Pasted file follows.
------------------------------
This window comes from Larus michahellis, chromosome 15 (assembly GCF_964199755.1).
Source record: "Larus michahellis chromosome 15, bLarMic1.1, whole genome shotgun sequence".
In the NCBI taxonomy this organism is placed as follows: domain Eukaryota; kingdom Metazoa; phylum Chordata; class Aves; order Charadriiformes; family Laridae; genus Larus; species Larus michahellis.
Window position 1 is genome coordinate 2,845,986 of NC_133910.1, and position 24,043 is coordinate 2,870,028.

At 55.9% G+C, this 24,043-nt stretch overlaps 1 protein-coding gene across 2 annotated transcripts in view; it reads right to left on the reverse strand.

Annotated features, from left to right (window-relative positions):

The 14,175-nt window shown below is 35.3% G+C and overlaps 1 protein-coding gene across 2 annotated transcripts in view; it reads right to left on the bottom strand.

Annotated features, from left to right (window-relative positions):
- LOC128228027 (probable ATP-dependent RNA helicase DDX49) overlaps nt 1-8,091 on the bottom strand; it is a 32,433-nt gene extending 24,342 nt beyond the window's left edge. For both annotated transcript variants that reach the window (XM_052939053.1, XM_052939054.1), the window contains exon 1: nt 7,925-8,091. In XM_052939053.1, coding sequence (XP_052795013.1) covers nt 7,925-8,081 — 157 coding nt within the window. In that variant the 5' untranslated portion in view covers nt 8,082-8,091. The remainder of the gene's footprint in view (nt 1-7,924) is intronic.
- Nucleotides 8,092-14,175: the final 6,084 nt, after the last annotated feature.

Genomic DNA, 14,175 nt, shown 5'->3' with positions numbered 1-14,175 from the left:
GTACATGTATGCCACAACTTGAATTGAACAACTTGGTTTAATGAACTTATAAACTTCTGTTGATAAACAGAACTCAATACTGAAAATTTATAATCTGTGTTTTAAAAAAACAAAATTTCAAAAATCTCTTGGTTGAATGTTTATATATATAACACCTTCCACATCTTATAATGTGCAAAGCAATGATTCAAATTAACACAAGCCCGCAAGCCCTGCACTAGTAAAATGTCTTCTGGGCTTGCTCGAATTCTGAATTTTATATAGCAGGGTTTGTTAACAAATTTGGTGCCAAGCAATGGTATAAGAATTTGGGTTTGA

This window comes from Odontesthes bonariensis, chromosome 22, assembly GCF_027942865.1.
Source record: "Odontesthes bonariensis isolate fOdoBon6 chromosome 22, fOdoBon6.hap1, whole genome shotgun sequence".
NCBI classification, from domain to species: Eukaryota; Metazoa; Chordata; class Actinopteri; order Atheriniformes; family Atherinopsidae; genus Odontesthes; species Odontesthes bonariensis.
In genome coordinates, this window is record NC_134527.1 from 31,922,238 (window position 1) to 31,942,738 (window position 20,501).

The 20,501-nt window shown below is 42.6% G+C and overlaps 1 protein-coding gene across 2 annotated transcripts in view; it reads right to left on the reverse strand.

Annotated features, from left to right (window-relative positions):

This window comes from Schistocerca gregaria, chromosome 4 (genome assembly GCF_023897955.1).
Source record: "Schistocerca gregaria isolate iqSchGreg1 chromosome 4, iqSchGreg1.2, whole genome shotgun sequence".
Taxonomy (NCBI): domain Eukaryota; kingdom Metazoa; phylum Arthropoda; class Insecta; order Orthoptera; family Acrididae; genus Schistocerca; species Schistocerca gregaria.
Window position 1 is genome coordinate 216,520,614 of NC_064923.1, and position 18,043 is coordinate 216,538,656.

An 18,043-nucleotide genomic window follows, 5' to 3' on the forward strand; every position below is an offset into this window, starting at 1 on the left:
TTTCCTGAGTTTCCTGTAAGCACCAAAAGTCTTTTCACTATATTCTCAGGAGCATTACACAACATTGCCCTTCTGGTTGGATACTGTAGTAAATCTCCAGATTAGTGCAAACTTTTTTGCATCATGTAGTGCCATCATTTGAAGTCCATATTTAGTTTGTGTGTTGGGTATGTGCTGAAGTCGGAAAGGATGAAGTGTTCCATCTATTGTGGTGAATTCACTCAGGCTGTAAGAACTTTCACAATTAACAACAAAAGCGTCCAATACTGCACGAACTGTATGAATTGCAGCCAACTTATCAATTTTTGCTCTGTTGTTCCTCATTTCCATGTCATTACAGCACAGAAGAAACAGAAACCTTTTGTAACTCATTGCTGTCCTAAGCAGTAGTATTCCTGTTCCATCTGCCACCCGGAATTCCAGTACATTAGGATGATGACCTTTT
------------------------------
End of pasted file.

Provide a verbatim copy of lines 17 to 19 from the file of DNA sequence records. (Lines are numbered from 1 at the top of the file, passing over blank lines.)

The 20,501-nt window shown below is 42.6% G+C and overlaps 1 protein-coding gene across 2 annotated transcripts in view; it reads right to left on the reverse strand.

Annotated features, from left to right (window-relative positions):

This window comes from Schistocerca gregaria, chromosome 4 (genome assembly GCF_023897955.1).